The U.S. Postal Service has allowed Western Union to end a 15-month-old agreement to provide telecommunications technology for the postal service's planned electronic message-delivery system. t
Postal customers with the necessary computer capability would be able to send messages electronically through a medium such as Western Union to 25 specially equipped post offices around the country under the planned system.
At those offices, customers' messages would be printed electronically, mechanically placed in envelopes and mailed. The system would cut mailing time -- including message preparation -- down to two days from anywhere across the country, postal officials said.
However, several bureaucratic delays involving the Federal Communications Commission and the Postal Rate Commission have held up implementation of the system, according to Postmaster General William Bolger.
"Recently I met with the president of Western Union to jointly assess our respective positions," Bolger said. "I was informed that Western Union could not visualize any immediate likelihood of regulatory approval that would allow for the startup of (the system) any time soon and that it was therefore requesting to withdraw from its contract with the Postal Service. I consented."
Despite Western Union's withdrawal, Bolger said the postal service plans to trudge ahead with it plans and is seeking other bidders to provide the electronic communications service from the customers to the post offices.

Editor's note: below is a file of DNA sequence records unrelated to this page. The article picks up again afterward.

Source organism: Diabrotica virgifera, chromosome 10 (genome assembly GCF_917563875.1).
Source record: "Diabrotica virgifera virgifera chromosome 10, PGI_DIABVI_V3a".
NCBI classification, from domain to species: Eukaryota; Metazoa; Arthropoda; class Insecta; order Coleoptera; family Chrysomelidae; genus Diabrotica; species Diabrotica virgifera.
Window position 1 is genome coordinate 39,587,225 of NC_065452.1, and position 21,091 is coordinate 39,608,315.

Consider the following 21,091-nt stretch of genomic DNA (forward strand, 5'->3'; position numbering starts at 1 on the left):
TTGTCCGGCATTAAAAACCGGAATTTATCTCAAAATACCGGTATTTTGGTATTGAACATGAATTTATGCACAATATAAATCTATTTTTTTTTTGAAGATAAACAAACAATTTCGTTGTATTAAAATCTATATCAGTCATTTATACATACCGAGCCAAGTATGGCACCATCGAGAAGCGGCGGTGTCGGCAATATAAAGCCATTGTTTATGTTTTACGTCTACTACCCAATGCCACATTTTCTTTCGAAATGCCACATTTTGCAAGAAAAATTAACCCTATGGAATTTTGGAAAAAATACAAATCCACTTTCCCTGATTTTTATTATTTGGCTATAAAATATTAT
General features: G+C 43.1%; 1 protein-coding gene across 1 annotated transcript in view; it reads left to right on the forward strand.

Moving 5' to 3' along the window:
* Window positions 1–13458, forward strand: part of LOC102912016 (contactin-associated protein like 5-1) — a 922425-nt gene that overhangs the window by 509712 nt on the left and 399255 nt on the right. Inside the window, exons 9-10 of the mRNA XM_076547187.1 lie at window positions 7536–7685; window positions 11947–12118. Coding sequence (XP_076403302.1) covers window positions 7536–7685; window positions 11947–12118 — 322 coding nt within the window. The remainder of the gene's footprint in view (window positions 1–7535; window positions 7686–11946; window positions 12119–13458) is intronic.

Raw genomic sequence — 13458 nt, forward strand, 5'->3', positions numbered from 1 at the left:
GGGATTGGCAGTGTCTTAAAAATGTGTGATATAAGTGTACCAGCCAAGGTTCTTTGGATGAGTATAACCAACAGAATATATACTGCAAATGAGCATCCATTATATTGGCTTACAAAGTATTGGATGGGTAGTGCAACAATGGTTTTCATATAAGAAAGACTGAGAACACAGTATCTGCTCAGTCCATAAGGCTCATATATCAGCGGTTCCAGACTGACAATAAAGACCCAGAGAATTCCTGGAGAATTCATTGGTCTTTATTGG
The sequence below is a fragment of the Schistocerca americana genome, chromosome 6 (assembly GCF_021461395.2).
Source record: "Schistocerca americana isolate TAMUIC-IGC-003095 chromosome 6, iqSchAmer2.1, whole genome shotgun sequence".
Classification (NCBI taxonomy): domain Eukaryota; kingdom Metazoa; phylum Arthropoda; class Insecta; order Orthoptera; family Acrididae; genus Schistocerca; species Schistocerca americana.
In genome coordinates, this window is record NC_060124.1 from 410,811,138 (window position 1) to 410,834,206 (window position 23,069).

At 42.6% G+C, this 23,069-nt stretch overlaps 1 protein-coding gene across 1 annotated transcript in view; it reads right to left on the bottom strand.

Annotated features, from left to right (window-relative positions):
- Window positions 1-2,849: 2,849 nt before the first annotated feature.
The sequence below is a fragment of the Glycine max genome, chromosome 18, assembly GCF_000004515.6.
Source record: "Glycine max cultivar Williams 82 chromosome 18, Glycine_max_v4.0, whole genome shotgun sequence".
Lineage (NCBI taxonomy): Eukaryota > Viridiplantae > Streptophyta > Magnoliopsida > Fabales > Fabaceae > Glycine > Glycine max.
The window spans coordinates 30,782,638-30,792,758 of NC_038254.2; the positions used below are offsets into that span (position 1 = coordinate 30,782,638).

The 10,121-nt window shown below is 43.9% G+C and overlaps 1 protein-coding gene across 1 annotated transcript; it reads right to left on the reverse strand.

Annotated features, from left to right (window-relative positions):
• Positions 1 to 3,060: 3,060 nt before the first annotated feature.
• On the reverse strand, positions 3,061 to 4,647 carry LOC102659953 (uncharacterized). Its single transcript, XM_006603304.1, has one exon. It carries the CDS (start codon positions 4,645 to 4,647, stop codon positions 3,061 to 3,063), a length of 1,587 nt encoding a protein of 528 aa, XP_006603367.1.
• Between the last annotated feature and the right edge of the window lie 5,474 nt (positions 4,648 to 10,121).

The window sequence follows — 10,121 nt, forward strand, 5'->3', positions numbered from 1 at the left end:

Meanwhile, the postal service Board of Governors yesterday approved sending Congress a $1.6 billion appropriations request for fiscal 1981. Postal officials estimate a $19 billion budge for fiscal 1981, 2.9 percent more than the previous year, with a $2 billion deficit if a postal rate increase is not approved for that year.
"If you want to keep the rate schedule the same, the taxpayers will have to cough up from taxes 2.384 billion more dollars," Bolger told the governors. t
Last week Bolger announced that the postal service had a $470 million surplus for fiscal 1979, marking the first time since the end of World War II that the postal system operated without a loss for an entire fiscal year. At that time Bolger said that he didn't anticipate any postal increase before 1980. A spokesman said yesterday it is too early to file for a rate increase for 1981.